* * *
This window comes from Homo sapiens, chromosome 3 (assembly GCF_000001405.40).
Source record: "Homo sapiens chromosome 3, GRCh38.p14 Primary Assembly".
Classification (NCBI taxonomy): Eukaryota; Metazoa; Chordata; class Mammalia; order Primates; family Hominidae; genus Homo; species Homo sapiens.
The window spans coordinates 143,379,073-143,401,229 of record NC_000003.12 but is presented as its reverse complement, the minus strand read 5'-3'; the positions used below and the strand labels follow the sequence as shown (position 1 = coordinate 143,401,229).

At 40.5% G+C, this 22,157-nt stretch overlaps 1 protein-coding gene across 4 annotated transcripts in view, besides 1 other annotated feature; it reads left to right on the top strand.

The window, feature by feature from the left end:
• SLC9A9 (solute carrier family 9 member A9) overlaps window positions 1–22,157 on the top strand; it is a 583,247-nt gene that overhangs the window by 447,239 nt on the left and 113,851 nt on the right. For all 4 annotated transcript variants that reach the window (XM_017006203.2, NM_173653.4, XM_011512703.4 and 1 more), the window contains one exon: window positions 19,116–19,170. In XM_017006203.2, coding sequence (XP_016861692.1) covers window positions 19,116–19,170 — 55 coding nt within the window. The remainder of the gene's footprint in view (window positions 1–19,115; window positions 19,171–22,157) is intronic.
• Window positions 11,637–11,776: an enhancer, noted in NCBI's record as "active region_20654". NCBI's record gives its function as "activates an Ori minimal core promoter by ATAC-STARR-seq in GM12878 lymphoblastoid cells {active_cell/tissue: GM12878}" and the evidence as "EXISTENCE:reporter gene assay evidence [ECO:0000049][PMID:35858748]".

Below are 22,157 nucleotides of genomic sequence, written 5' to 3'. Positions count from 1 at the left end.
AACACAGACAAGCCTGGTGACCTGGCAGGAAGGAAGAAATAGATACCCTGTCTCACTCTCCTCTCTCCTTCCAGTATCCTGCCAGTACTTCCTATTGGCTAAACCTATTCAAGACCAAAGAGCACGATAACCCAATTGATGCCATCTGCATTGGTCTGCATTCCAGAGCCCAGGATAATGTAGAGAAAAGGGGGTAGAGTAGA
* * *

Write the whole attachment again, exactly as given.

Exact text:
This window comes from Homo sapiens, chromosome 3 (assembly GCF_000001405.40).
Source record: "Homo sapiens chromosome 3, GRCh38.p14 Primary Assembly".
Classification (NCBI taxonomy): Eukaryota; Metazoa; Chordata; class Mammalia; order Primates; family Hominidae; genus Homo; species Homo sapiens.
The window spans coordinates 143,379,073-143,401,229 of record NC_000003.12 but is presented as its reverse complement, the minus strand read 5'-3'; the positions used below and the strand labels follow the sequence as shown (position 1 = coordinate 143,401,229).

At 40.5% G+C, this 22,157-nt stretch overlaps 1 protein-coding gene across 4 annotated transcripts in view, besides 1 other annotated feature; it reads left to right on the top strand.

The window, feature by feature from the left end:
• SLC9A9 (solute carrier family 9 member A9) overlaps window positions 1–22,157 on the top strand; it is a 583,247-nt gene that overhangs the window by 447,239 nt on the left and 113,851 nt on the right. For all 4 annotated transcript variants that reach the window (XM_017006203.2, NM_173653.4, XM_011512703.4 and 1 more), the window contains one exon: window positions 19,116–19,170. In XM_017006203.2, coding sequence (XP_016861692.1) covers window positions 19,116–19,170 — 55 coding nt within the window. The remainder of the gene's footprint in view (window positions 1–19,115; window positions 19,171–22,157) is intronic.
• Window positions 11,637–11,776: an enhancer, noted in NCBI's record as "active region_20654". NCBI's record gives its function as "activates an Ori minimal core promoter by ATAC-STARR-seq in GM12878 lymphoblastoid cells {active_cell/tissue: GM12878}" and the evidence as "EXISTENCE:reporter gene assay evidence [ECO:0000049][PMID:35858748]".

Below are 22,157 nucleotides of genomic sequence, written 5' to 3'. Positions count from 1 at the left end.
AACACAGACAAGCCTGGTGACCTGGCAGGAAGGAAGAAATAGATACCCTGTCTCACTCTCCTCTCTCCTTCCAGTATCCTGCCAGTACTTCCTATTGGCTAAACCTATTCAAGACCAAAGAGCACGATAACCCAATTGATGCCATCTGCATTGGTCTGCATTCCAGAGCCCAGGATAATGTAGAGAAAAGGGGGTAGAGTAGA